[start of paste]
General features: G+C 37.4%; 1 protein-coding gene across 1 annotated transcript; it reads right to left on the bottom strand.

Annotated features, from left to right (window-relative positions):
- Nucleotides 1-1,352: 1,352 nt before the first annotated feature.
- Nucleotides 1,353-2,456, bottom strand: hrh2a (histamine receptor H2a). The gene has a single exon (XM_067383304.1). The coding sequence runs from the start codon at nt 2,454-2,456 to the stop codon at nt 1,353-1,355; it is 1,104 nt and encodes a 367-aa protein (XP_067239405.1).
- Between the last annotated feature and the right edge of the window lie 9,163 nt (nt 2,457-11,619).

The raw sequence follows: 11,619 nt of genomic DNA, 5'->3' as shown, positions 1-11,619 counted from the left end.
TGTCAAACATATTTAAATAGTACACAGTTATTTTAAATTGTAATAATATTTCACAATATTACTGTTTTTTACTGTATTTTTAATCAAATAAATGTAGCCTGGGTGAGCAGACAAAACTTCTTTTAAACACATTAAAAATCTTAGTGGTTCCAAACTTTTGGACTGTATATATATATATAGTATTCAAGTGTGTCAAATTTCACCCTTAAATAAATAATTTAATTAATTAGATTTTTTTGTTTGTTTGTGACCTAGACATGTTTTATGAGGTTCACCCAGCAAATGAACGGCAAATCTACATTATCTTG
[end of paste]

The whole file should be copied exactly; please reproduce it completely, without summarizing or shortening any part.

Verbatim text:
General features: G+C 37.4%; 1 protein-coding gene across 1 annotated transcript; it reads right to left on the bottom strand.

Annotated features, from left to right (window-relative positions):
- Nucleotides 1-1,352: 1,352 nt before the first annotated feature.
- Nucleotides 1,353-2,456, bottom strand: hrh2a (histamine receptor H2a). The gene has a single exon (XM_067383304.1). The coding sequence runs from the start codon at nt 2,454-2,456 to the stop codon at nt 1,353-1,355; it is 1,104 nt and encodes a 367-aa protein (XP_067239405.1).
- Between the last annotated feature and the right edge of the window lie 9,163 nt (nt 2,457-11,619).

The raw sequence follows: 11,619 nt of genomic DNA, 5'->3' as shown, positions 1-11,619 counted from the left end.
TGTCAAACATATTTAAATAGTACACAGTTATTTTAAATTGTAATAATATTTCACAATATTACTGTTTTTTACTGTATTTTTAATCAAATAAATGTAGCCTGGGTGAGCAGACAAAACTTCTTTTAAACACATTAAAAATCTTAGTGGTTCCAAACTTTTGGACTGTATATATATATATAGTATTCAAGTGTGTCAAATTTCACCCTTAAATAAATAATTTAATTAATTAGATTTTTTTGTTTGTTTGTGACCTAGACATGTTTTATGAGGTTCACCCAGCAAATGAACGGCAAATCTACATTATCTTG